Resistant starch is a unique form of carbohydrate. It resists digestion, serves as a fuel source for the beneficial bacteria in our digestive tracts, contributes to meal satiety and, perhaps, improves insulin sensitivity to help lower diabetes risk.

An investigation in The Journal of Nutrition found that, despite the health benefits, most Americans consume less than half the recommended amount of resistant starch. We should aim for about 15 grams daily. French fries are a less-than-ideal leading dietary source, but there are other, more nourishing foods that will bump up resistant-starch intake, including beans, lentils, unripe (green) bananas, oats, barley, peas, cooked and cooled potatoes, and rice.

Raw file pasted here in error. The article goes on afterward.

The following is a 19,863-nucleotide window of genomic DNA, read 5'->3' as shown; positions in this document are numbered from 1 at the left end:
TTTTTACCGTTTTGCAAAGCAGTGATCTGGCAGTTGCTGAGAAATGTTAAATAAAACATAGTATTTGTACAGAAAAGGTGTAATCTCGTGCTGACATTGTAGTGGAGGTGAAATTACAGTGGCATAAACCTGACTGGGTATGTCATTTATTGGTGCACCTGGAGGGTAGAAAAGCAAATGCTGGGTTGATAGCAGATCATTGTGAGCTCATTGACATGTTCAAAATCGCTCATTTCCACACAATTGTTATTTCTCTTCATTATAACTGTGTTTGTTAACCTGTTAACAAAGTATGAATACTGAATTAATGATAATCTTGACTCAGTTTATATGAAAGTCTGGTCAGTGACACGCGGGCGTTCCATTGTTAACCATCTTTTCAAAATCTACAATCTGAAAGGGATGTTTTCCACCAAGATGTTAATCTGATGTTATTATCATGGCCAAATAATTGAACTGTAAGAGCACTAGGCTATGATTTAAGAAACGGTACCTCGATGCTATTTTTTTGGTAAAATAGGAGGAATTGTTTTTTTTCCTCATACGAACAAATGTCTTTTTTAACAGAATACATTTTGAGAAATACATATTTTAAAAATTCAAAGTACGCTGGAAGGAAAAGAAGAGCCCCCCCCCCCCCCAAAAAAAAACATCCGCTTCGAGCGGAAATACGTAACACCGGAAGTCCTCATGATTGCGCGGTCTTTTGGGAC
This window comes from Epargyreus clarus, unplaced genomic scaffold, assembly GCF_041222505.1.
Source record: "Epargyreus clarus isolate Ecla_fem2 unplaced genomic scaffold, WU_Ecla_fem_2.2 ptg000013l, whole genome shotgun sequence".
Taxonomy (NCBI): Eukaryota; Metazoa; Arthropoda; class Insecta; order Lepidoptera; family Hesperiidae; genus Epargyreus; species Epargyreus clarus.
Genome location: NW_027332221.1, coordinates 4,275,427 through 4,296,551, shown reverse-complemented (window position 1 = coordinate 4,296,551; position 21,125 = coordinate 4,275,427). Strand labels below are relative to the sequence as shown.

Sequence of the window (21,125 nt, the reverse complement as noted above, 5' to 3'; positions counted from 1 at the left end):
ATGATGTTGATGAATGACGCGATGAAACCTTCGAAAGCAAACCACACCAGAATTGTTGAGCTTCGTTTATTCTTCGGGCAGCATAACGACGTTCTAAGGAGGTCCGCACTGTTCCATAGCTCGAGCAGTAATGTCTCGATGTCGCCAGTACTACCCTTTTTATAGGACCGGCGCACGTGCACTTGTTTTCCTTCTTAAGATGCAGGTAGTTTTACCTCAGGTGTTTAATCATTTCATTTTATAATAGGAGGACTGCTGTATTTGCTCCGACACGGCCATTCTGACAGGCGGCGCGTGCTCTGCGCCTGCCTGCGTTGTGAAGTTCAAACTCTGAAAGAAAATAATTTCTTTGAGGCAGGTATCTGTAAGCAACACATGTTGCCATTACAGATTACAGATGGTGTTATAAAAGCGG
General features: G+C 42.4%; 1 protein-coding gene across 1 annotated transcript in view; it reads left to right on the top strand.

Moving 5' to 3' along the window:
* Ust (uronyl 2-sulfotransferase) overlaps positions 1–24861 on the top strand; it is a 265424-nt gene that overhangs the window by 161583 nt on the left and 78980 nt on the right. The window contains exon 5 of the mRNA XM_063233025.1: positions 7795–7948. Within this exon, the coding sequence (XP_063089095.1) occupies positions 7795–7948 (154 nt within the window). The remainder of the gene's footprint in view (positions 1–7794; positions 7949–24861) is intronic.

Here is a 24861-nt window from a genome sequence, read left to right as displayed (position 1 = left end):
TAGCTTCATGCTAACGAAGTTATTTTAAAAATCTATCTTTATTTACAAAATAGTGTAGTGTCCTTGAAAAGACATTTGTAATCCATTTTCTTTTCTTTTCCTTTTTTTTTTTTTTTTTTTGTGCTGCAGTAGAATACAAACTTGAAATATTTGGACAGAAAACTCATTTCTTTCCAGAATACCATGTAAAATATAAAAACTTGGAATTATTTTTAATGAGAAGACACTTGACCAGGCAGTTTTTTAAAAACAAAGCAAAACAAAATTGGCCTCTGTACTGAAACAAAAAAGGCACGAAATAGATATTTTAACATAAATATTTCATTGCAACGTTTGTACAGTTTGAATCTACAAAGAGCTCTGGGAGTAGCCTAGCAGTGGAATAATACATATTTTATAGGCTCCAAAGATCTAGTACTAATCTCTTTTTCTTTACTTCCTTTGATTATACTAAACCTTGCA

See also: Fewer Carbs May Increase Your Metabolic Rate